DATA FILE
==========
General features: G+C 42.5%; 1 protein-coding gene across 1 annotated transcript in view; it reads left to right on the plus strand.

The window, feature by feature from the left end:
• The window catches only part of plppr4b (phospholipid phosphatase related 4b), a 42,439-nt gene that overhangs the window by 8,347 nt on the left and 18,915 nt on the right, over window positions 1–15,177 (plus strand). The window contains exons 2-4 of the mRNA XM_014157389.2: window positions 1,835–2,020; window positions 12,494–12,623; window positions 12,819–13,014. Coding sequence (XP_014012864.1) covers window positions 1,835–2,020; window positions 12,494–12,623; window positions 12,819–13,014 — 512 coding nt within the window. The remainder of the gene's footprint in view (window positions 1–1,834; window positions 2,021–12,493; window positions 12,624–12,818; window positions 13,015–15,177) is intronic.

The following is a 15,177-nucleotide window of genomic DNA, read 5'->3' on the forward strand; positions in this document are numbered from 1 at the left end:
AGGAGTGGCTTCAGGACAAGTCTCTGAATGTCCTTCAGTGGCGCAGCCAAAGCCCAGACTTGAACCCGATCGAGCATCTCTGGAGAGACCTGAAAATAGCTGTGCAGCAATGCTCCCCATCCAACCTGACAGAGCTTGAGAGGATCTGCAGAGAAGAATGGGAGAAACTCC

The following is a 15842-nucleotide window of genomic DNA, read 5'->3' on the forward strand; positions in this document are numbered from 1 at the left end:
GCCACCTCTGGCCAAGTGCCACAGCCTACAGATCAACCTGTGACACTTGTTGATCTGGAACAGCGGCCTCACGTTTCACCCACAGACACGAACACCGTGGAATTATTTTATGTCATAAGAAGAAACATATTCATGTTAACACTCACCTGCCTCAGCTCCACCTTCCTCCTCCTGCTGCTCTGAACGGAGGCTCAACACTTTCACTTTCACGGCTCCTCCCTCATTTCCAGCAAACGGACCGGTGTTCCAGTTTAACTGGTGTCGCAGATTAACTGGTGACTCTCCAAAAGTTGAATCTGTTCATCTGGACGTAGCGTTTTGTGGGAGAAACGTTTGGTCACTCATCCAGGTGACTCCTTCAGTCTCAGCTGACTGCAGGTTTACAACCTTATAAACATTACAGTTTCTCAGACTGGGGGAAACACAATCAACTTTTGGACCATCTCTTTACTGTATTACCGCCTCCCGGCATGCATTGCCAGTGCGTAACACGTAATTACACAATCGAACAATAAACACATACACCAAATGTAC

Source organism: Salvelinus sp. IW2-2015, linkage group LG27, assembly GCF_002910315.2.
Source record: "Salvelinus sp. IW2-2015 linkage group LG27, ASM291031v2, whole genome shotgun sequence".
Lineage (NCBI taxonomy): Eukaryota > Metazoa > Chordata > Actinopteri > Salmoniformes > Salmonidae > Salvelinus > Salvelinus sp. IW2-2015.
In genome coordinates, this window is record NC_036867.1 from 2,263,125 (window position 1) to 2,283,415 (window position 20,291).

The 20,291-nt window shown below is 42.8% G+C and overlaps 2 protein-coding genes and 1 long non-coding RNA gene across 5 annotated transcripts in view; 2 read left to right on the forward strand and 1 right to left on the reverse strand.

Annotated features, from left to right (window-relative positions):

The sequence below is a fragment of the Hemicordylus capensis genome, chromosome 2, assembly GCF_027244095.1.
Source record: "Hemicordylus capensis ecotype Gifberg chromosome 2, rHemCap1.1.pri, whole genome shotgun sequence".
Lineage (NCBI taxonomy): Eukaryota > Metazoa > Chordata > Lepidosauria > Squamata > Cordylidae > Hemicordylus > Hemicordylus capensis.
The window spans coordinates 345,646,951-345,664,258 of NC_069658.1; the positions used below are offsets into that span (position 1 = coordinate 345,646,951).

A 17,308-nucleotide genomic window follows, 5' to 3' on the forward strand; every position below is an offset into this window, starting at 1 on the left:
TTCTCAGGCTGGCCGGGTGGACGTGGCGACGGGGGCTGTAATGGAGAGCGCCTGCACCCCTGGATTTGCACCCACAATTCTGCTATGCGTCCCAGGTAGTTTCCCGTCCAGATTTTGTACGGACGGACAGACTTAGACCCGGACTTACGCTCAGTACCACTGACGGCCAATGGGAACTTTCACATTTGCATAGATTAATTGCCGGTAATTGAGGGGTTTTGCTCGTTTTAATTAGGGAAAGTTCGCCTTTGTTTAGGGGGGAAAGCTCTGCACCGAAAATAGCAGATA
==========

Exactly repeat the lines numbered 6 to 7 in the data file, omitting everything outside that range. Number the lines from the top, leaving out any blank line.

The following is a 15842-nucleotide window of genomic DNA, read 5'->3' on the forward strand; positions in this document are numbered from 1 at the left end:
GCCACCTCTGGCCAAGTGCCACAGCCTACAGATCAACCTGTGACACTTGTTGATCTGGAACAGCGGCCTCACGTTTCACCCACAGACACGAACACCGTGGAATTATTTTATGTCATAAGAAGAAACATATTCATGTTAACACTCACCTGCCTCAGCTCCACCTTCCTCCTCCTGCTGCTCTGAACGGAGGCTCAACACTTTCACTTTCACGGCTCCTCCCTCATTTCCAGCAAACGGACCGGTGTTCCAGTTTAACTGGTGTCGCAGATTAACTGGTGACTCTCCAAAAGTTGAATCTGTTCATCTGGACGTAGCGTTTTGTGGGAGAAACGTTTGGTCACTCATCCAGGTGACTCCTTCAGTCTCAGCTGACTGCAGGTTTACAACCTTATAAACATTACAGTTTCTCAGACTGGGGGAAACACAATCAACTTTTGGACCATCTCTTTACTGTATTACCGCCTCCCGGCATGCATTGCCAGTGCGTAACACGTAATTACACAATCGAACAATAAACACATACACCAAATGTAC